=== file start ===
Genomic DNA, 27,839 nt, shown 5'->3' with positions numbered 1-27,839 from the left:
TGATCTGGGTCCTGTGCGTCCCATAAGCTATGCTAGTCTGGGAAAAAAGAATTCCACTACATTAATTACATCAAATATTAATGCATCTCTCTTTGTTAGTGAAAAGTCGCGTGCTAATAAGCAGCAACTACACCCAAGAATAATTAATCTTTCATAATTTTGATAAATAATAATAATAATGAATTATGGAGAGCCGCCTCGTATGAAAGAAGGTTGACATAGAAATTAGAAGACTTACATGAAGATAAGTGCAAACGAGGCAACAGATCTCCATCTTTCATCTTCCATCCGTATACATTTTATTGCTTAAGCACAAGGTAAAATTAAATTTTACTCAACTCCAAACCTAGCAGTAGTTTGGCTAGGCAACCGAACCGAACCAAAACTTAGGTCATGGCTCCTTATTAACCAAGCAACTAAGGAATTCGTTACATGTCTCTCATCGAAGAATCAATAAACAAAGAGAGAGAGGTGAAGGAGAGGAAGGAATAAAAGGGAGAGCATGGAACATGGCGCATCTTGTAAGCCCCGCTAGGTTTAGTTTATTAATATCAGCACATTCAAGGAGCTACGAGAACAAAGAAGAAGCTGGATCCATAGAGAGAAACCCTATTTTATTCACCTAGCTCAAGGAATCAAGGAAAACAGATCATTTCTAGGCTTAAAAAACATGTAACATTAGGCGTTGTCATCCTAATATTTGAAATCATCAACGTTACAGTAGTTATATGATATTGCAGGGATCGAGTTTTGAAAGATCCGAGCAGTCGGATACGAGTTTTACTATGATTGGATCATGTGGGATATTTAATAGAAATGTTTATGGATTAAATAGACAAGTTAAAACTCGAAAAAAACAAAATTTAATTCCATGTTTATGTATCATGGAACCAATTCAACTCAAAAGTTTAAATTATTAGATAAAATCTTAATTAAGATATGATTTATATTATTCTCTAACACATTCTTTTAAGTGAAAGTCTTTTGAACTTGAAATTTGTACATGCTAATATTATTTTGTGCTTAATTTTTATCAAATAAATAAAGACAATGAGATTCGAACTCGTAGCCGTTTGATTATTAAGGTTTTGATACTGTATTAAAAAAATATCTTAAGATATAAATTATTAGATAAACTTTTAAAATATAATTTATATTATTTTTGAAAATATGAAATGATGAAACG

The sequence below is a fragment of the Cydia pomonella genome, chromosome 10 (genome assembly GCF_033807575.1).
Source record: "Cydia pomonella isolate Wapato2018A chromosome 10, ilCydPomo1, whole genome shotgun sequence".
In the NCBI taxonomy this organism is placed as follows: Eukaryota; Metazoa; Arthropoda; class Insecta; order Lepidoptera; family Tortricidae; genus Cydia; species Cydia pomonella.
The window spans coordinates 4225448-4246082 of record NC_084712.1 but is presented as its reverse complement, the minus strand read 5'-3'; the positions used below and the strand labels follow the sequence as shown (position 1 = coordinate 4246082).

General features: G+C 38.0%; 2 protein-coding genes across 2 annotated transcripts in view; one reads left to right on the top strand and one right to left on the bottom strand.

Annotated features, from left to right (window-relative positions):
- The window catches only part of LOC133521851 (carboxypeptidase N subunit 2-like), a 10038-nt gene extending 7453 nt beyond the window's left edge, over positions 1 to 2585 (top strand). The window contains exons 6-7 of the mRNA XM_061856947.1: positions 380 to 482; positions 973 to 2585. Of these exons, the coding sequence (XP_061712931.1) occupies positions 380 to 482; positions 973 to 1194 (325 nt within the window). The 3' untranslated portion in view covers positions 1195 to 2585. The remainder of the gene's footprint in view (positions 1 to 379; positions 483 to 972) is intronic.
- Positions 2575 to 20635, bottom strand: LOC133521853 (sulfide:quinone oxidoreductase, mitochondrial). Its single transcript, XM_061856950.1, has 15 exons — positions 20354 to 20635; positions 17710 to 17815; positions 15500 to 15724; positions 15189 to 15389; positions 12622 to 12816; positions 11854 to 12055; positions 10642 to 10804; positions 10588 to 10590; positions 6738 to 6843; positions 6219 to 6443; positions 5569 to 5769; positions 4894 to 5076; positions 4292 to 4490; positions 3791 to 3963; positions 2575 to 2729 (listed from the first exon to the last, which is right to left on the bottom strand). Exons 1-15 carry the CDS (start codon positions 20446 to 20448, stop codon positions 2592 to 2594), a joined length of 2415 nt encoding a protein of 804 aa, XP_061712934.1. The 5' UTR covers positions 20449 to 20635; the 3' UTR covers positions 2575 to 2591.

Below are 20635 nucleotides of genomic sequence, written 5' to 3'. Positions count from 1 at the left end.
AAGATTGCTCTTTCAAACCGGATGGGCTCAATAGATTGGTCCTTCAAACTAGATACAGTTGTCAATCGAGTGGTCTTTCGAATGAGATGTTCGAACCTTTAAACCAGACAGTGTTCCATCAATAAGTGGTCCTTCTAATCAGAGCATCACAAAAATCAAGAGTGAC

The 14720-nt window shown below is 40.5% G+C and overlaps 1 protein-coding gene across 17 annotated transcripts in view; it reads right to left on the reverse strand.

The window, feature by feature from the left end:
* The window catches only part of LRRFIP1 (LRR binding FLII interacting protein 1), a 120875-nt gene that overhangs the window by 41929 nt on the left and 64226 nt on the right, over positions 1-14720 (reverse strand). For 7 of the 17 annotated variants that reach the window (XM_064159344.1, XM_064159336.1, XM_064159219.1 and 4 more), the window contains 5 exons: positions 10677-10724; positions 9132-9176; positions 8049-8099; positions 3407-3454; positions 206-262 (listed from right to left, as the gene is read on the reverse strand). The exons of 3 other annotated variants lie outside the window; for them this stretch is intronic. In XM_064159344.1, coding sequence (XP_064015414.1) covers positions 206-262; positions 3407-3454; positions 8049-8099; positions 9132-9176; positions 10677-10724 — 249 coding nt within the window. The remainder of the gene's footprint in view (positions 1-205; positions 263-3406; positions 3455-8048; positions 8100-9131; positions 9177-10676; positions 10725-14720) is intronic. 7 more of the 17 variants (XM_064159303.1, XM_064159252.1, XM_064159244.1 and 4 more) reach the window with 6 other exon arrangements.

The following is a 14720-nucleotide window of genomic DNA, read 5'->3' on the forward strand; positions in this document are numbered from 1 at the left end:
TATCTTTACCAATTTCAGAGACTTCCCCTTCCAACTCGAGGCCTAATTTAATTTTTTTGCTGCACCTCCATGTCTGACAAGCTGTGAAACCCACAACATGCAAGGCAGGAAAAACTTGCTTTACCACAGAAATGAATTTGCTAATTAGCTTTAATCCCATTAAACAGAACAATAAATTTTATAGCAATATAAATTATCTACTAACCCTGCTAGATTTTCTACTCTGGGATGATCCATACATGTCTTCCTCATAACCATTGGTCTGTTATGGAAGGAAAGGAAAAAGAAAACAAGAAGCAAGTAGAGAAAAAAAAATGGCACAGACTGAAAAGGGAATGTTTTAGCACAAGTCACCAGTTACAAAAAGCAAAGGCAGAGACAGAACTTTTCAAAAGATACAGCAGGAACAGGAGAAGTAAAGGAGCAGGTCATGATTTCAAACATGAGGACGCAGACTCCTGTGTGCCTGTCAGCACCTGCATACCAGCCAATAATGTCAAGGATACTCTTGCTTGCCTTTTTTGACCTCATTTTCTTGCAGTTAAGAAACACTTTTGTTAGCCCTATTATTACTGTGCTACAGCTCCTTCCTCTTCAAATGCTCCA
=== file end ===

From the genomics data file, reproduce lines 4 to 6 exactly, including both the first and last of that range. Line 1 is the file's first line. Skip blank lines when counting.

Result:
Source record: "Cydia pomonella isolate Wapato2018A chromosome 10, ilCydPomo1, whole genome shotgun sequence".
In the NCBI taxonomy this organism is placed as follows: Eukaryota; Metazoa; Arthropoda; class Insecta; order Lepidoptera; family Tortricidae; genus Cydia; species Cydia pomonella.
The window spans coordinates 4225448-4246082 of record NC_084712.1 but is presented as its reverse complement, the minus strand read 5'-3'; the positions used below and the strand labels follow the sequence as shown (position 1 = coordinate 4246082).